Pygmalion is a play by George Bernard Shaw, named after a Greek mythological figure. Pygmalion was the most broadly appealing of all Shaw's plays. In ancient Greek mythology, Pygmalion fell in love with one of his sculptures, which then came to life. The general idea of that myth was a popular subject for Victorian era British playwrights, including one of Shaw's influences, W. S. Gilbert, who wrote a successful play based on the story called Pygmalion and Galatea that was first presented in 1871. Shaw would also have been familiar with the musical Adonis and the burlesque version, Galatea, or Pygmalion Reversed. Shaw's play has been adapted numerous times, most notably as the 1938 film Pygmalion, the 1956 musical My Fair Lady and its 1964 film version. Shaw mentioned that the character of Professor Henry Higgins was inspired by several British professors of phonetics: Alexander Melville Bell, Alexander J. Ellis, Tito Pagliardini, but above all, the cantankerous Henry Sweet.
Uncle Vanya is a play by the Russian playwright Anton Chekhov. It was first published in 1898, and was first produced in 1899 by the Moscow Art Theatre under the direction of Konstantin Stanislavski. Uncle Vanya is unique among Chekhov's major plays because it is essentially an extensive reworking of his own play published a decade earlier, The Wood Demon. By elucidating the specific changes Chekhov made during the revision process—these include reducing the cast from almost two dozen down to nine, changing the climactic suicide of The Wood Demon into the famous failed homicide of Uncle Vanya, and altering the original happy ending into a more ambiguous, less final resolution—critics such as Donald Rayfield, Richard Gilman, and Eric Bentley have sought to chart the development of Chekhov's dramaturgical method through the 1890s.
Thought Vibration, Or the Law of Attraction in the Thought World by William Walker Atkinson First published in 1908 Edited by Rev. Lux Newman & the Quimby Philosophical Society 2008 The Universe is governed by Law – one great Law. Its manifestations are multiform, but viewed from the Ultimate, there is but one Law. We are familiar with some of its manifestations but are almost totally ignorant of certain others. Still, we are learning a little more every day – the veil is being gradually lifted.... When we come to see that thought is a force – a manifestation of energy – having a magnet-like power of attraction, we will begin to understand the why and wherefore of many things that have heretofore seemed dark to us. There is no study that will so well repay the student for his time and trouble as the study of the workings of this mighty law of the world of thought – the Law of Attraction.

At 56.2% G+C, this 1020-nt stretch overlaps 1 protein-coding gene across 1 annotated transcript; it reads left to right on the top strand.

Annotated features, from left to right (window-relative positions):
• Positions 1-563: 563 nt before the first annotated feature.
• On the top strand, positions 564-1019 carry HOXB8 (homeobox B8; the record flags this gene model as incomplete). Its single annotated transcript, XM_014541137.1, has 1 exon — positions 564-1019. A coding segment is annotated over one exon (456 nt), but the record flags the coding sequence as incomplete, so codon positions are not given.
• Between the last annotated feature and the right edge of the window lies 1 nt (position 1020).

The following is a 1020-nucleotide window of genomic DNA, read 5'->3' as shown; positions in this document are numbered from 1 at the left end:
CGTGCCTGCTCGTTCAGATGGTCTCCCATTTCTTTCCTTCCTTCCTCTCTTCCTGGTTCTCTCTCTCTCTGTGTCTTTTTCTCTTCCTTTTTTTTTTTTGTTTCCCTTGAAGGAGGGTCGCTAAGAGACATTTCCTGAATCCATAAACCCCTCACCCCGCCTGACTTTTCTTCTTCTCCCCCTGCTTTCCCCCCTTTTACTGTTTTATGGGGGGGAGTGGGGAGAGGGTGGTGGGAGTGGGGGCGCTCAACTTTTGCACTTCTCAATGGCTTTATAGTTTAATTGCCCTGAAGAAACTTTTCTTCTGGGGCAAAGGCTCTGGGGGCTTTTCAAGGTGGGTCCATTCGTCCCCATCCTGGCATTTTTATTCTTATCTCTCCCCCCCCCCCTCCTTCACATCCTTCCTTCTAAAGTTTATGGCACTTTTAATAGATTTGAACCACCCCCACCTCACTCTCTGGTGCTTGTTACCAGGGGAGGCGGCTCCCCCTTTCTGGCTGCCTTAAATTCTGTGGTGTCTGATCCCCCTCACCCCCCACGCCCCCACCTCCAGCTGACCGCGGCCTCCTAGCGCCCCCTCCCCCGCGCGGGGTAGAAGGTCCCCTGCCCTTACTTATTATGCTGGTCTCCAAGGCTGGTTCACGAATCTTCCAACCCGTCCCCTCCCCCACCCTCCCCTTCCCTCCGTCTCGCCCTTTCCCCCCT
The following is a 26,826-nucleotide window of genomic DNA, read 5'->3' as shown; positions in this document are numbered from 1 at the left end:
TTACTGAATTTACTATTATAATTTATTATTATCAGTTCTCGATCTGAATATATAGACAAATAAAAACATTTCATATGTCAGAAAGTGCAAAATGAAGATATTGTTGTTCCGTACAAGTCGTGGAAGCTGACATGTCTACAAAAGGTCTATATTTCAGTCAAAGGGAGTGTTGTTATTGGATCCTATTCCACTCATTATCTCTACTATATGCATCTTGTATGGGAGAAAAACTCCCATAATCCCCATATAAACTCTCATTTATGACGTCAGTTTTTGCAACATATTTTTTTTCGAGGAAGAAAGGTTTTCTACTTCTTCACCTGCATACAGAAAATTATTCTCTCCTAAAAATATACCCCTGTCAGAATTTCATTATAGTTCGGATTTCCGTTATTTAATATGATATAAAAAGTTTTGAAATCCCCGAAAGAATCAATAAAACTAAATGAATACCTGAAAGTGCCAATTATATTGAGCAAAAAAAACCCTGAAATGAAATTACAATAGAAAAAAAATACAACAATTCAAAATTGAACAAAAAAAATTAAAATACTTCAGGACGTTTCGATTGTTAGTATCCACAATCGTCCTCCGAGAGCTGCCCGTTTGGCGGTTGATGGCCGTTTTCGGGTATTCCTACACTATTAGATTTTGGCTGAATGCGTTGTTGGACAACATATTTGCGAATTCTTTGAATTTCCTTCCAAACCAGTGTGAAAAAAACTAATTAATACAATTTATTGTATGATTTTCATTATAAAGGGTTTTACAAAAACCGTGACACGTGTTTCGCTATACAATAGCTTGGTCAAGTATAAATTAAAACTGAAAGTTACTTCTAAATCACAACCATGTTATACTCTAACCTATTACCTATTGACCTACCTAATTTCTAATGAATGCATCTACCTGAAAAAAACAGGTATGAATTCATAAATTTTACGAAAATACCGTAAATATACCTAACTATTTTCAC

«Гобсек» – повість французького письменника Оноре де Бальзака, надрукована в 1830 році, що відкриває епопею «Людська комедія» як частина «Сцен приватного життя». Основною темою повісті є влада грошей, а головним персонажем, навколо якого відбуваються всі дійства, є лихвар Гобсек.
P. T. Barnum, the great American showman of the 19th century, wrote this short book about making and keeping money. He certainly had life experiences that qualify him for the subject–he started a small newspaper in his twenties, bought and transformed a museum into a showplace for curiosities, built a circus empire that gave performances in America and Europe, promoted a performing tour of a singer, fell into debt in the 1850s and pulled himself out by lecture tours, was a mayor, and founded a hospital. An unabridged edition, to include: Don't Mistake Your Vocation – Select the Right Location – Avoid Debt – Persevere – Whatever You Do, Do It with All Your Might – Use the Best Tools – Don't Get Above Your Business – Learn Something Useful – Let Hope Predominate, But Be Not Too Visionary – Do Not Scatter Your Powers – Be Systematic – Read the Newspapers – Beware Of «„Outside Operations“» – Don't Indorse Without Security – Advertise Your Business – «„Don't Read the Other Side“» – Be Polite and Kind to Your Customers – Be Charitable – Don't Blab – Preserve Your Integrity